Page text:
Readers don’t seem to have the patience any more to allow a story to build - you have to grab ‘em quick, especially if you are a first time author and haven’t built up a reservoir of good will among your readers, like, for example, Steven King has. I think that fans of Steven King would give him the benefit of the doubt and keep reading even if a character didn’t have his arm ripped off on the first page.

Friday, July 11, 2008

Edit this

Charles here.

Rick was right. In his post (below) he said I’d be telling all my colleagues about Age of Persuasion and I have been. Good stuff.

As Rick noted, I work in advertising as a senior copywriter slash producer. The slash producer part of the job has me directing, producing and editing video projects for our clients, and it’s proving to be the most interesting parts of my day. And before you start thinking iPod commercials or Chevy spots, what I do is a lot different. Think training films, company profile videos and webcasts. I was about to write that producing these pieces has little in common with my writing, but of course everything has something in common and that goes for this as well.

This week I’ve been working with cameraman/editor Matt Robinson on finishing a recruitment video for an area healthcare provider. We felt that the best way to tell the story was without a narrator, just string together a bunch of interviews, documentary style, and let the people who know the company best put the story in their own words. This is a common concept and it’s popular because it works. I proposed three main topics…the client came back with a list of 16 people who had to be interviewed, and when a client says that, it means that they have to appear on camera. Keep in mind that the video has to be under seven minutes, preferably under six and a half. That works out to about 25 seconds each, which sounds like a lot but you have to figure in transitions, into footage and closing footage, so in the end it’s closer to 20 seconds each. Still, it sounds like plenty…until you do the interviews.

When we were done with shooting all the interviews—from the CEO to the maintenance worker—we had about 200 minutes of footage to shift through, Now most of it was me asking questions and them giving answers that I knew as I heard them I wasn’t going to be using. But I still had to sit through all the tape a couple times to identify the appropriate quotes, making sure I wasn’t taking things out of context, finding the best quote that helped tell the story, double checking to make sure I used everyone we filmed at least once. These all get written down on 3X5 cards, by the way. When I was all done, I spent a couple hours laying the cards out to find the best way to tell the story that needed to be told, then Matt transferred my notes to the footage and we had our first rough draft.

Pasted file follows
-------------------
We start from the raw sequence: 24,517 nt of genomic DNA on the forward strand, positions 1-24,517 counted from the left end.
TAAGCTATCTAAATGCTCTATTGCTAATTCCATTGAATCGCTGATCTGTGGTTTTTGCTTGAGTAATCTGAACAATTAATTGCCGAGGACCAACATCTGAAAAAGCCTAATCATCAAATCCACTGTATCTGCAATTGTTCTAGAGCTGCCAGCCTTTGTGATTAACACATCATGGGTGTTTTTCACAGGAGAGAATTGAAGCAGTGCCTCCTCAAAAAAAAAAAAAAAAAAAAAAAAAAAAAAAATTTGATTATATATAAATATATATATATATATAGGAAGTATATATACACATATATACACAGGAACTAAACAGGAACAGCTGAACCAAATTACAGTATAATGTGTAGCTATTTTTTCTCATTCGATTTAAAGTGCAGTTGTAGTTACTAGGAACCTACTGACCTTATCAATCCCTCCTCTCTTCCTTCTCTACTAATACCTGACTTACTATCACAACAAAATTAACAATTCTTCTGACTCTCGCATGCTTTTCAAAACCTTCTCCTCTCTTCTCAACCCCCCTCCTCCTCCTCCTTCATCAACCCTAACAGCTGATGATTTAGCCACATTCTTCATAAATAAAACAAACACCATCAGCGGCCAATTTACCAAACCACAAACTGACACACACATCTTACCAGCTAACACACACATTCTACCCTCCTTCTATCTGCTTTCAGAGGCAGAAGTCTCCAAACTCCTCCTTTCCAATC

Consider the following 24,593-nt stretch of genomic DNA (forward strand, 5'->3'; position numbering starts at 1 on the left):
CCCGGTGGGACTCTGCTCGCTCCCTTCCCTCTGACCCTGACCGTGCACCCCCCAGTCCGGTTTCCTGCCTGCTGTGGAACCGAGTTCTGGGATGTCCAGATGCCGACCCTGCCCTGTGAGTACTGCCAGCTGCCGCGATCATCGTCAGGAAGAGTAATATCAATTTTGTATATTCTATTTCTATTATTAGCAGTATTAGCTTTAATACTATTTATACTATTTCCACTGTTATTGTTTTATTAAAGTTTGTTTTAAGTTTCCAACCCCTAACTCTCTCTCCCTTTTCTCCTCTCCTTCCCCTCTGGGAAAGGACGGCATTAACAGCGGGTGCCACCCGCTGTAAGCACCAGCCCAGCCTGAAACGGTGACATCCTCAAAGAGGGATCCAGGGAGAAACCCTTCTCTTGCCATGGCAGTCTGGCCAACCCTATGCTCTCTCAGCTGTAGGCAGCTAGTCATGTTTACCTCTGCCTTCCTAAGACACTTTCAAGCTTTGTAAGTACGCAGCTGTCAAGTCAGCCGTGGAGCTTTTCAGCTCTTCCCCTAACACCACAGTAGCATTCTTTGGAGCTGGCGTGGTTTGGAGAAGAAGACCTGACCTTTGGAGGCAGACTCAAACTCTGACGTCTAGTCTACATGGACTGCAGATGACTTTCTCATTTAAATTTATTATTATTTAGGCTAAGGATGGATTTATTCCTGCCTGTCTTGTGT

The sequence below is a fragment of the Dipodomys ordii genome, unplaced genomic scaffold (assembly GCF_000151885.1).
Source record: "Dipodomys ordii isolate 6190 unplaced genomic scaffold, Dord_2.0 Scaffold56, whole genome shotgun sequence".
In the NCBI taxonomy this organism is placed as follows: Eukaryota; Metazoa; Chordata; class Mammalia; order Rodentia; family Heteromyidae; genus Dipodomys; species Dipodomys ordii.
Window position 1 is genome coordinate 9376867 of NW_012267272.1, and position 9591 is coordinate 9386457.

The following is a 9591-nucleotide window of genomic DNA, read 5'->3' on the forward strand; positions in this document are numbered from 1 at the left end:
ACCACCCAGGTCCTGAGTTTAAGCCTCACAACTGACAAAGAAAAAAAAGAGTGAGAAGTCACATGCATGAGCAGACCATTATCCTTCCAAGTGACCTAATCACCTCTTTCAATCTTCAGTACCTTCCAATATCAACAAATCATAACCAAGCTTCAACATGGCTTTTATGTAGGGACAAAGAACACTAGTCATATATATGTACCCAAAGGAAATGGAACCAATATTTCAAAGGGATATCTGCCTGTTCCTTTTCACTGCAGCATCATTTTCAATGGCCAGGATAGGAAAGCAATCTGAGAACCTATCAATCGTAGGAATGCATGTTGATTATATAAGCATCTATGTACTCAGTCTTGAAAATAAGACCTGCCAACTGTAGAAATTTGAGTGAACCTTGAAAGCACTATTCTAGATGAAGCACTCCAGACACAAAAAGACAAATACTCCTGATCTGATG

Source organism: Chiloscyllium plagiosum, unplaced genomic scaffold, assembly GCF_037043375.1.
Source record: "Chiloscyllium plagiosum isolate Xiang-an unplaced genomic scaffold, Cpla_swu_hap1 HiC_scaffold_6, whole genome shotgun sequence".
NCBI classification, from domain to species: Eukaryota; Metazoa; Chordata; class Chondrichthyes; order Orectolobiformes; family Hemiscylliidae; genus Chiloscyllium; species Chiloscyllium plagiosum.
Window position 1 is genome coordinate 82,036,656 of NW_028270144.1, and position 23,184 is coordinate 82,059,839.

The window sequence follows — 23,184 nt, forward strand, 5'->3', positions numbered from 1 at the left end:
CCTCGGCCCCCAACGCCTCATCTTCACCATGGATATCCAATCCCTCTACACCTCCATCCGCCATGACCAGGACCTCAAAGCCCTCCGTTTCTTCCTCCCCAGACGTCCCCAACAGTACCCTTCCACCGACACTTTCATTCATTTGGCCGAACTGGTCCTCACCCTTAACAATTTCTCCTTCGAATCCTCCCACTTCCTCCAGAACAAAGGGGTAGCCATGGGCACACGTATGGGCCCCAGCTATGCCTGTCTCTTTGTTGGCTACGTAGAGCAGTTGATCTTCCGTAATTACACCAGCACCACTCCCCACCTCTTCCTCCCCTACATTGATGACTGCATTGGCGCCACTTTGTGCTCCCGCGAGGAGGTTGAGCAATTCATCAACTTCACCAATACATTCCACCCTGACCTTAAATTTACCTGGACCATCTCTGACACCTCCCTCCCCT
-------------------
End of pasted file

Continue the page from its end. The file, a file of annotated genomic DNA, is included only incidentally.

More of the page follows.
It was 19 minutes, 44 seconds long.

The first round of editing was easy. I pulled the lines I liked but that didn’t advance the story all that much. That got us down to around 12 minutes. In the next round we lost all those artistic reaction shots and that heartwarming story that illustrated a key point. These were the hardest to cut because we liked them so much, but we needed the time and are working under a tight deadline—the final is due to the client Tuesday of next week. Those cuts got us to 10 minutes, give or take a few seconds. Then Matt went to work, trimming the quotes down to their essence. For example, the person might have said, “What is really, uh, what I think is important about what we do here and what I do in particular is that whatever we do, we are doing it in a coordinated way. We’re a team. That makes us better in the end.” Matt would trim this to, “What is really important is that we’re a team. That makes us better.” Same message, just a lot leaner. Matt has a good ear for that, and when he was done he announced he had the footage down to 6 minutes, ten seconds, but that he still had to tack on the opening montage and add in all the B-roll footage. We’ll finish under seven minutes, but not by much.

Is it the story I wanted to tell, or the story Matt wanted to tell? No, but it’s the story the client needed us to tell, and we only got there by brutally editing out all the stuff we thought was necessary to make it a good video.

So there you have it, a story about editing.

There’s a lesson in here somewhere, but I think it got edited out.

Tuesday, July 08, 2008

The Age of Persuasion

Some of you may know that, like Charles, I work in the advertising field. Not in the thick of it as he does, but mostly doing advertising work that the design firm I work for makes the bulk of its income from.

So it should come as no surprise that a radio show broadcast on CBC 1 on Saturday mornings is one of my favourites. It's called The Age of Persuasion and it's the creation of Terry O'Reilly, one of the major figures in Canadian advertising. It's witty, wise and really lets you know just how advertising works -- in every facet of our lives.